Does the plan need to include a Gantt chart?

The plan must include a detailed timeline. The candidate may decide to use a Gantt chart, which is a project management tool but this is not mandatory. The criteria can be met by a candidate who clearly describes his/her timeline with reference to key milestones/deadlines. Where a Gantt chart or other diagram has been used this should be included in the evidence sent to SQA for external verification.

How much should the candidate write?

There is no easy answer to this question as it will vary according to the individual candidate and project. However, candidates should consider the assessment criteria to ensure that they have included all the minimum required evidence. The checklist contained in the Assessor Report and the prompts on the templates will help with this. Candidates should try to be succinct and avoid unnecessary repetition. They should try to include all the required information in the relevant sections of the templates but, as assessment of the project is holistic, Assessors and External Verifiers should also take into account evidence which is present in other sections of the candidate portfolio.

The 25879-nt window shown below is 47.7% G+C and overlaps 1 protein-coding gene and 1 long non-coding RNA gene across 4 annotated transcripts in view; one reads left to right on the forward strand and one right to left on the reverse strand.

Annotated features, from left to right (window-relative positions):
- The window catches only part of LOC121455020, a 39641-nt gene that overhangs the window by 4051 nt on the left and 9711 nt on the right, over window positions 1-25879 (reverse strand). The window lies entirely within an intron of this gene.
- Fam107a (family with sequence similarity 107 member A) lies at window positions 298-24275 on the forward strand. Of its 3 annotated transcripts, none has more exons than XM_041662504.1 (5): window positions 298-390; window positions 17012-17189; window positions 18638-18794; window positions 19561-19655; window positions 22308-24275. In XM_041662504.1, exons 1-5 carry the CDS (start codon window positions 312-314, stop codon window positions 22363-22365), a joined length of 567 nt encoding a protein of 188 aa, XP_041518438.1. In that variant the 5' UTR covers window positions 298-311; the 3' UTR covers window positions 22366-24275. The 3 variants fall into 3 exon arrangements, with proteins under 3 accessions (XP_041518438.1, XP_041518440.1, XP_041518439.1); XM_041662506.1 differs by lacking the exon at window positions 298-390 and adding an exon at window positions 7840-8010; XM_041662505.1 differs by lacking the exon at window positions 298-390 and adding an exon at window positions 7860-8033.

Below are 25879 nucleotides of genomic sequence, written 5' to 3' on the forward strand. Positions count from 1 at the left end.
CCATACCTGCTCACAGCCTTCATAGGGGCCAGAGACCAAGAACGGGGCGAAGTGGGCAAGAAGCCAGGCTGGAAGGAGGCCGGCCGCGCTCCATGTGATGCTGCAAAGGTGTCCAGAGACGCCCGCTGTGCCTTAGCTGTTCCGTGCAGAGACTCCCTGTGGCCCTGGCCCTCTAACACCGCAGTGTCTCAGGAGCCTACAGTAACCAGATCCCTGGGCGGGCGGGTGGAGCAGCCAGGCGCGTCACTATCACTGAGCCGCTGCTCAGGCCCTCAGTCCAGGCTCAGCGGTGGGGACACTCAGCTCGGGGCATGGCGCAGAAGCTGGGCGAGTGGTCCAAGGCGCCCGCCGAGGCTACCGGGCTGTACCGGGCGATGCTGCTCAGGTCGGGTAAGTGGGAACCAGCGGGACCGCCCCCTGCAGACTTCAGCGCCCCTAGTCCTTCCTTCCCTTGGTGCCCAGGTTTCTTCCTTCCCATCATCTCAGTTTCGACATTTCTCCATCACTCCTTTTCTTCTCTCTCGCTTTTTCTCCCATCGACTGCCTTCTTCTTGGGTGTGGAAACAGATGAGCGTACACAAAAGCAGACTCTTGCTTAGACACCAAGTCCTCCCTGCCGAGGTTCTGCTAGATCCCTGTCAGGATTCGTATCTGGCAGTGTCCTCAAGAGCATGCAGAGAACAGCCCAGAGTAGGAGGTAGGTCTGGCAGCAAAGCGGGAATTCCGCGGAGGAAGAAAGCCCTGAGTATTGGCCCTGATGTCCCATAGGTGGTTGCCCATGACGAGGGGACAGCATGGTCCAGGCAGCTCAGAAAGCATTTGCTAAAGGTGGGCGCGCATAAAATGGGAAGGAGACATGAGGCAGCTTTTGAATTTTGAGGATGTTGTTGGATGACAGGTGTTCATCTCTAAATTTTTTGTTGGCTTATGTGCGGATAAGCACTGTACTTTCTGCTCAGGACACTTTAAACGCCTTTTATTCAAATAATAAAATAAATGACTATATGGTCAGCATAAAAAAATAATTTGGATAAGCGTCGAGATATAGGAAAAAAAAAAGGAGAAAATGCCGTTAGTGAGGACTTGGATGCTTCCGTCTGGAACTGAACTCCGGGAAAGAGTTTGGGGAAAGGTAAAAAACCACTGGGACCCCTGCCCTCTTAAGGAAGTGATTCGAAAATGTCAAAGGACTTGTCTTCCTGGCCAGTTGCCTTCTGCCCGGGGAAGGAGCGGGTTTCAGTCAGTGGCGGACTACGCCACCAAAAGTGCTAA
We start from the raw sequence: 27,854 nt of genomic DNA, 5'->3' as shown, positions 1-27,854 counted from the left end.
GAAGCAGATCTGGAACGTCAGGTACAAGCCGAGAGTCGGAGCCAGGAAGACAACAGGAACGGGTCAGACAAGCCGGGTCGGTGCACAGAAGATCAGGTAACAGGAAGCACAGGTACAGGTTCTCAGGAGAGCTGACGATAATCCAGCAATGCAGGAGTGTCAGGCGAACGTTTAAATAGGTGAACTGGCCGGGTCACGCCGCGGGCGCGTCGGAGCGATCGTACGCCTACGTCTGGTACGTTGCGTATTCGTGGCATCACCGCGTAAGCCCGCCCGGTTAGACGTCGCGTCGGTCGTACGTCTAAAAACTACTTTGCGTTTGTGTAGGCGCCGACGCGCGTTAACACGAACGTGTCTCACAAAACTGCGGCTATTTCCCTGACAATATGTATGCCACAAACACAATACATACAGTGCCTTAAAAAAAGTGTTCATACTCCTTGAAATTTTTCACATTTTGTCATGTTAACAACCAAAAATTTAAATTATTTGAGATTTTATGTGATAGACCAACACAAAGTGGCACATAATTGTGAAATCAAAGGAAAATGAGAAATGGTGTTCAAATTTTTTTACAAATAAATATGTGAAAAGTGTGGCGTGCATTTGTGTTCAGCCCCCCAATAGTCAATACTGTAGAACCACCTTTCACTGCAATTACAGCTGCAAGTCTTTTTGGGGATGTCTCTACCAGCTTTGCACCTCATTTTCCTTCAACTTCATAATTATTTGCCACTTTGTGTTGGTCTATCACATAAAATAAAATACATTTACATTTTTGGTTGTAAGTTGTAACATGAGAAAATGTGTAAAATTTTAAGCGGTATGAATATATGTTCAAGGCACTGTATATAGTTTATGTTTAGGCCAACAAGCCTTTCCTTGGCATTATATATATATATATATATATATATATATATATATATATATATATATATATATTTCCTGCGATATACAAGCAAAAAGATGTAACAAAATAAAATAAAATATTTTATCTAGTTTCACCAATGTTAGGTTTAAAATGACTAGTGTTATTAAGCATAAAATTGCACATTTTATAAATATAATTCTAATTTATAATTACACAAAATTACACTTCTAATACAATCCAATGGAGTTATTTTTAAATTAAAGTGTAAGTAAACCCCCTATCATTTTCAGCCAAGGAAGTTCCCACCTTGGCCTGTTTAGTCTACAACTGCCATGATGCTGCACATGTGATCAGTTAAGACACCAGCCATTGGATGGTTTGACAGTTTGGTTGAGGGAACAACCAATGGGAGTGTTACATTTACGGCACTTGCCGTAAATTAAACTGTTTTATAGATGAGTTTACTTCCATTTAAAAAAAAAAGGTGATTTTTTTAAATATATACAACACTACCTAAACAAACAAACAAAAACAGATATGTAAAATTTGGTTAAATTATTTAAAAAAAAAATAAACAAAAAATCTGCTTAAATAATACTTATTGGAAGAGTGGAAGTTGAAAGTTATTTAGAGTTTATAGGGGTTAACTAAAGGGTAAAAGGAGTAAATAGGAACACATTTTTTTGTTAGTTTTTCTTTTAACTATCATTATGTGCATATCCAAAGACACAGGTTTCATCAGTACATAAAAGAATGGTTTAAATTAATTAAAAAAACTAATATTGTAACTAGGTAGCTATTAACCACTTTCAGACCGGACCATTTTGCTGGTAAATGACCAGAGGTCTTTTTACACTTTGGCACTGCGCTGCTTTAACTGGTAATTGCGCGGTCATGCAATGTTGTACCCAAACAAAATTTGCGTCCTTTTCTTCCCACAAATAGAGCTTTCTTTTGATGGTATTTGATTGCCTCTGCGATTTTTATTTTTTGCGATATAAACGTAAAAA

What help is available for the evaluation stages of the project?

The Evaluation and Self-evaluation can be demanding for candidates. They should be encouraged from the early stages of the project to write reflectively and thus avoid producing a descriptive log. A reflective diary/log/blog should be kept throughout the project as this will be invaluable for both the project evaluation and self evaluation. There is a reflective diary template on the Baccalaureate pages of SQA’s website which is for guidance only but will help candidates to consider what went well, what went not so well, what could have been done differently, what the learning points were and the next steps. They should also record feedback received throughout the project which will help to inform their evaluations. When tackling the self-evaluation candidates should go back to the skills analysis which they carried out at the proposal stage, consider their reflective log along with feedback from others and evaluate how their work on the project has enabled them to develop/strengthen the relevant skills. Candidates should support their evaluation with concrete examples.

How many A Grade criteria need to be met in order to achieve a B?

Due to the individual nature of the Interdisciplinary Project there is no fixed rule on how many A Grade criteria must be met, and in what sections, in order to achieve a B. Grade criteria can be used to identify A and C grades but assessors should consider a project holistically when deciding if it achieves a B. There should, however, be evidence of some A grade criteria being met throughout the project as it would be unacceptable if the A grades were focused on one or two stages of the project only.

Are assessor comments mandatory?